markl1
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China bans smoking in the cockpit

Mon Jan 28, 2019 8:10 pm

I just found an article published last week on Skift with a headline "China Tells Airlines to Ban Smoking in Cockpits During Flights".

I actually never knew that it was legal in China. Does anybody know, was it just a legal loophole or an actual problem? Did many pilots smoke in the cockpit?


Link to the article: https://skift.com/2019/01/25/china-tells-airlines-to-ban-smoking-in-cockpits-during-flights/
 
george77300
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Re: China bans smoking in the cockpit

Mon Jan 28, 2019 8:18 pm

markl1 wrote:
I just found an article published last week on Skift with a headline "China Tells Airlines to Ban Smoking in Cockpits During Flights".

I actually never knew that it was legal in China. Does anybody know, was it just a legal loophole or an actual problem? Did many pilots smoke in the cockpit?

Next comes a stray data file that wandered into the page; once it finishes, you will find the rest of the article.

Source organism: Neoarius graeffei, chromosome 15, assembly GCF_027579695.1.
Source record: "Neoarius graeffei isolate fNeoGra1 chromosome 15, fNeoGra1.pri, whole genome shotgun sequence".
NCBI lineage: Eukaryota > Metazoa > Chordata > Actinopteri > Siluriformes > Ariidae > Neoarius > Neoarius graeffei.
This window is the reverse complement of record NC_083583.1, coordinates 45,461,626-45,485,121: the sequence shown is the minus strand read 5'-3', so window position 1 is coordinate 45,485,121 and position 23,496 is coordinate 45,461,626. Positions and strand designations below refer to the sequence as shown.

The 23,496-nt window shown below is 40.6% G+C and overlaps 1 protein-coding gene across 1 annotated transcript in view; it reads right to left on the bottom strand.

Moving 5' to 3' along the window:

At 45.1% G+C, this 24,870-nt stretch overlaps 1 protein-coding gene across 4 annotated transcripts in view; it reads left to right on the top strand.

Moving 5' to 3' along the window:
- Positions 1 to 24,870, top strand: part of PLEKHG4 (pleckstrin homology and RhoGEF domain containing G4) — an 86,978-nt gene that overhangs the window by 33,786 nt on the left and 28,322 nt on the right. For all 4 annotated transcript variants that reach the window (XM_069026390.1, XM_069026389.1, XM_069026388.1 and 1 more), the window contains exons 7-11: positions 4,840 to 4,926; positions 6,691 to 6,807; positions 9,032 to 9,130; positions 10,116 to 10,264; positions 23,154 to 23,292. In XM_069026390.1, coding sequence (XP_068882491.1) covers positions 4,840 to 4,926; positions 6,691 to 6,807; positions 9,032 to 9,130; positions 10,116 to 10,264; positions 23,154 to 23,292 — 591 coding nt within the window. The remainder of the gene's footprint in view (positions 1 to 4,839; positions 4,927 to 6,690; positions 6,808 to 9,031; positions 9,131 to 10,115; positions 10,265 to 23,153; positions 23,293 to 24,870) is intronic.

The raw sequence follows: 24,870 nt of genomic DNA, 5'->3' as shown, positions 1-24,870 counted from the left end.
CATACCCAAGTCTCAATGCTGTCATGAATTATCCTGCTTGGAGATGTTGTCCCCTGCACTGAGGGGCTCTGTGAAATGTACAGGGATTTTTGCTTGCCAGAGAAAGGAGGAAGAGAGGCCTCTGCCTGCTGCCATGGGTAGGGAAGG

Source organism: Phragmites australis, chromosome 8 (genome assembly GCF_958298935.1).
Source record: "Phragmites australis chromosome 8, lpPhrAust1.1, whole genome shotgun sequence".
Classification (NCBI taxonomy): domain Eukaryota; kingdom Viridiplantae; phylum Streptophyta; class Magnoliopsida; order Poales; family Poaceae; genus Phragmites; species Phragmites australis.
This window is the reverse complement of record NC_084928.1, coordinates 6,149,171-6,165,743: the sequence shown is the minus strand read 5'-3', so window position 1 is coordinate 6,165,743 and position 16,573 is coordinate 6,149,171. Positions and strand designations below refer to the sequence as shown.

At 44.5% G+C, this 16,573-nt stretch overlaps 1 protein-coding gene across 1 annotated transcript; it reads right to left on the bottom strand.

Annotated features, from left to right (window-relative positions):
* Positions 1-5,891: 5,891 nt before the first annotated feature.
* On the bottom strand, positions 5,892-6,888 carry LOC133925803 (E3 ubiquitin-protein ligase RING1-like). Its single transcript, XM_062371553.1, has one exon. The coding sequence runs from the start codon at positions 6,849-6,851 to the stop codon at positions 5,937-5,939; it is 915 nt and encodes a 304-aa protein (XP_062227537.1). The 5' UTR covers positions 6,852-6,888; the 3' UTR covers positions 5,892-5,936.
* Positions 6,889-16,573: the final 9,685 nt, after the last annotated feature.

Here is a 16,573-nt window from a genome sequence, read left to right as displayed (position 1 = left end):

Link to the article: https://skift.com/2019/01/25/china-tells-airlines-to-ban-smoking-in-cockpits-during-flights/


Certainly common. There was a serious incident that occurred because of it not so long ago. (https://onemileatatime.com/air-china-smoking-pilots/)

China Eastern has had many a complaint about it happening at the front galley, especially on some very long TPAC flights to the USA. The aforementioned incident got a lot of press so presumably they had had to crack down on the laws.
 
ac33e
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Re: China bans smoking in the cockpit

Mon Jan 28, 2019 10:45 pm

Sounds like it was time for that. Soon they should ban duct tape as a stopgap measure for engine related AOGs :P
 
airevents
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Re: China bans smoking in the cockpit

Mon Jan 28, 2019 10:46 pm

When is Portugal getting there? Every flight I took with Portuguese carriers in the last few years, you felt like sitting in a bar in the 1990s ten minutes after takeoff...
 
Varsity1
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Re: China bans smoking in the cockpit

Mon Jan 28, 2019 10:51 pm

UA bought some Chinese A319's that still smell like an ash tray.
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deebee278